... zu Gast im Haus der EKD

Das Hugenottenmuseum Berlin zu Gast im Haus der EKD


The Edict of Potsdam marks the beginning of one of the largest migrational movements towards Berlin. Its influence is still visible today. The Edict was issued on October 29th, 1685 by the Great Elector Friedrich Wilhelm von Brandenburg.

As a protestant minority the Huguenots were exposed to violence and persecution by the catholic majority in their home country France. The Great Elector helped his brothers in faith by offering them refuge in Brandenburg-Prussia through his Edict. He also hoped for an economic revival of his own land.

The following years saw the reception of more than 20,000 religious refugees, which nowadays is mostly perceived as a success story. The ensuing cultural exchange processes over several generations are still traceable within Berlin’s cityscape even today.


After their faith was prohibited in France, Huguenot Raphael Mathieu and his family migrated from Pays Messin to Berlin at the beginning of the 18th century. Like many other Huguenots the Mathieus were gardeners.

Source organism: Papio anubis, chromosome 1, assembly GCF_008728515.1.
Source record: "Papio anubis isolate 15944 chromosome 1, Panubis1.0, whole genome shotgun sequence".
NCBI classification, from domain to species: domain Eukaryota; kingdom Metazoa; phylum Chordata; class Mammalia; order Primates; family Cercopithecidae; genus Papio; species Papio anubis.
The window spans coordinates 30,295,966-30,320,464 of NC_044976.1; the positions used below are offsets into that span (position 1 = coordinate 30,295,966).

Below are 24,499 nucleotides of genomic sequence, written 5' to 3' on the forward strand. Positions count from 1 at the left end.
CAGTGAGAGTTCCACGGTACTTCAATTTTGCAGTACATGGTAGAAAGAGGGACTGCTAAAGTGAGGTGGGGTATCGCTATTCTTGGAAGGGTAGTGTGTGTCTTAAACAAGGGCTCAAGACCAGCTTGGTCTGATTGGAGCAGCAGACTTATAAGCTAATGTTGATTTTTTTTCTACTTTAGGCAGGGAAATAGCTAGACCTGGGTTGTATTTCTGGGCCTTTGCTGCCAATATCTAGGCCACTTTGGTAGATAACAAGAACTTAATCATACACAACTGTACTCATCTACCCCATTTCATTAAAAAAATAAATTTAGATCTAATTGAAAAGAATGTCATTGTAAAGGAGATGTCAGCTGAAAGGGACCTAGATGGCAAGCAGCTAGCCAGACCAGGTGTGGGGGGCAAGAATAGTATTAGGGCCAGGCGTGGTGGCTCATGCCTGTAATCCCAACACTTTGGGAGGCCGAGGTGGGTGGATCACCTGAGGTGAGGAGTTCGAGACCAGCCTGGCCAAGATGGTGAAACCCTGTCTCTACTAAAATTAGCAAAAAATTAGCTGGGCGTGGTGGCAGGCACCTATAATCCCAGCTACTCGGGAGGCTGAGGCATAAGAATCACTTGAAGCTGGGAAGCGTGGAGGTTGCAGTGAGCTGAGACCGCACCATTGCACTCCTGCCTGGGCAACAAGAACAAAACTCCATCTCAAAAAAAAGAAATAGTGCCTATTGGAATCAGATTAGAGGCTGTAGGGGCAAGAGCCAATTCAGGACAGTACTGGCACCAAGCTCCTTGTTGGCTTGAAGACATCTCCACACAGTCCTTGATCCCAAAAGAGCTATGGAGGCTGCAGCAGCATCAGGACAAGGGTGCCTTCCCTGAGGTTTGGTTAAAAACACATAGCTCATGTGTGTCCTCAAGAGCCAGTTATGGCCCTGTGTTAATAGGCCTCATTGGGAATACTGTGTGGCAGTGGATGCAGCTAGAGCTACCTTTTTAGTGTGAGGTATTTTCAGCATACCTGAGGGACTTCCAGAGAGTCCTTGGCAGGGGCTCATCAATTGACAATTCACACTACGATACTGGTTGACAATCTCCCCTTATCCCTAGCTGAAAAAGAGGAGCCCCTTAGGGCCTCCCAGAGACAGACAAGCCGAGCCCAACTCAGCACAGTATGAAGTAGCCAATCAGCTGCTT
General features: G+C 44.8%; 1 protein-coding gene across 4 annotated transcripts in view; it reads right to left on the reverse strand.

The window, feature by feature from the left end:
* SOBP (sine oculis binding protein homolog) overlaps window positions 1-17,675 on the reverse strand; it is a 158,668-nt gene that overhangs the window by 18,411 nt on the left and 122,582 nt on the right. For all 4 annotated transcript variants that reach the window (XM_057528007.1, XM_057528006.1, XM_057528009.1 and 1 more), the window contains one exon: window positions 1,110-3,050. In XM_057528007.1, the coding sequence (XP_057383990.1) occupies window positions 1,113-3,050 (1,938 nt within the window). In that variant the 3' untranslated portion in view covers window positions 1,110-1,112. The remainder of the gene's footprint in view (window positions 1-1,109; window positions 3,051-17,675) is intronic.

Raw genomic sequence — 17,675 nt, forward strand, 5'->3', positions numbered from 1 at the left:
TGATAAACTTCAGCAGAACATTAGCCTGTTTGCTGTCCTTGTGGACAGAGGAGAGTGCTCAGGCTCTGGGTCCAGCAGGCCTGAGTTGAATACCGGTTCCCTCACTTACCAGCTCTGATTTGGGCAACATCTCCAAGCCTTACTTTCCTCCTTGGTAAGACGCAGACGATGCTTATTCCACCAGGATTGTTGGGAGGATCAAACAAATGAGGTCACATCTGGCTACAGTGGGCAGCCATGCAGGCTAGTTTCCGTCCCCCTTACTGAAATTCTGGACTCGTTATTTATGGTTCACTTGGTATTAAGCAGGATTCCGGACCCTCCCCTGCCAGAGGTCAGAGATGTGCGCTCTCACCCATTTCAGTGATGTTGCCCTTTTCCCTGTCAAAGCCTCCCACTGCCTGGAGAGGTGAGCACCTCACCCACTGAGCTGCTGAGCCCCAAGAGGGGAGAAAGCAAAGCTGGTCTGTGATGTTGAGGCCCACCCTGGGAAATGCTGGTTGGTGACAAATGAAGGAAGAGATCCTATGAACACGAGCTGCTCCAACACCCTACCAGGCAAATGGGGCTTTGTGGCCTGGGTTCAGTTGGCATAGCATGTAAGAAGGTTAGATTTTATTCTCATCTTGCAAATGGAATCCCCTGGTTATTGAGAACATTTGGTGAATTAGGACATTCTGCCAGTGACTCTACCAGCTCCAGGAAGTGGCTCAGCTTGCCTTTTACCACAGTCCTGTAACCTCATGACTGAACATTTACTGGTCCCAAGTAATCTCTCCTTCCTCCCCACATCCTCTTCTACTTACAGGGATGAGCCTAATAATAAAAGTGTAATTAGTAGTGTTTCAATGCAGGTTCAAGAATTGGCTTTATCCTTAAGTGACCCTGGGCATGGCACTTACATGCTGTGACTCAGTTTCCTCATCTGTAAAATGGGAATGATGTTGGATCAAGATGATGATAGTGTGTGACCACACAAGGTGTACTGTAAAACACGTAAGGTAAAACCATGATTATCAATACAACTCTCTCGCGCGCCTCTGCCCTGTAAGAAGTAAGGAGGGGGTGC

In 1738 the family bought their first big plot of garden land in the outskirts of Berlin (near „Köpenicker Felde“). Someone who deserves special recognition as a pioneer of Berlin horticulture is Jean Louis Mathieu (1727-1801): He introduced the cultivation of asparagus, which at the time still was an exotic plant to the locals. Also he founded Germany’s first seed trading shop. The French dessert pears he cultivated in his own garden were especially popular.

For several generations the family used to maintain not only their first garden in the area now situated between Mitte and Kreuzberg, but also several other gardens around the city. The stone tablet you see here was attached to the Mathieu family residence located in Berlin’s „Neue Grünstraße“. It highlights important stations of the family’s history.